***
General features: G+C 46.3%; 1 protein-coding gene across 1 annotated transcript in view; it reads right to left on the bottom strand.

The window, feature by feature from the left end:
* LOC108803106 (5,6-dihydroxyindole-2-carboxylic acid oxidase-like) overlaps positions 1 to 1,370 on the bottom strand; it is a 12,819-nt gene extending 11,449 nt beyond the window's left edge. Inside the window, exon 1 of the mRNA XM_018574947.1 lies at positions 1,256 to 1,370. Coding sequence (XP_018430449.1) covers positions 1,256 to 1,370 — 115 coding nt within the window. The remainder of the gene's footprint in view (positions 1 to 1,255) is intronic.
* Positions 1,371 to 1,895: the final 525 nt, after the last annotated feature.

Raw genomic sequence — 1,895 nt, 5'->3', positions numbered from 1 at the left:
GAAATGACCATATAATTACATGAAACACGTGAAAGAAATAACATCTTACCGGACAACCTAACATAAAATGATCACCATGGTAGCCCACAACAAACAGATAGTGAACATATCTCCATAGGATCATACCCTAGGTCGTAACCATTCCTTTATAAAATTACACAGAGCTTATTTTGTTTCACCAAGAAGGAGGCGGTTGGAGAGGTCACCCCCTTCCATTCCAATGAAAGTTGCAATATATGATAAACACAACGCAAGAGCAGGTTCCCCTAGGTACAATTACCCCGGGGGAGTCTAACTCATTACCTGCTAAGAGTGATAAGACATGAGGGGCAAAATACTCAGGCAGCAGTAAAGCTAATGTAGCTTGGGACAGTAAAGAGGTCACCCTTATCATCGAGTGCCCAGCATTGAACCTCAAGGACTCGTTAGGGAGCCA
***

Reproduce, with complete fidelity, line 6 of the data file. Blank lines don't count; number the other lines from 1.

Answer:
GAAATGACCATATAATTACATGAAACACGTGAAAGAAATAACATCTTACCGGACAACCTAACATAAAATGATCACCATGGTAGCCCACAACAAACAGATAGTGAACATATCTCCATAGGATCATACCCTAGGTCGTAACCATTCCTTTATAAAATTACACAGAGCTTATTTTGTTTCACCAAGAAGGAGGCGGTTGGAGAGGTCACCCCCTTCCATTCCAATGAAAGTTGCAATATATGATAAACACAACGCAAGAGCAGGTTCCCCTAGGTACAATTACCCCGGGGGAGTCTAACTCATTACCTGCTAAGAGTGATAAGACATGAGGGGCAAAATACTCAGGCAGCAGTAAAGCTAATGTAGCTTGGGACAGTAAAGAGGTCACCCTTATCATCGAGTGCCCAGCATTGAACCTCAAGGACTCGTTAGGGAGCCA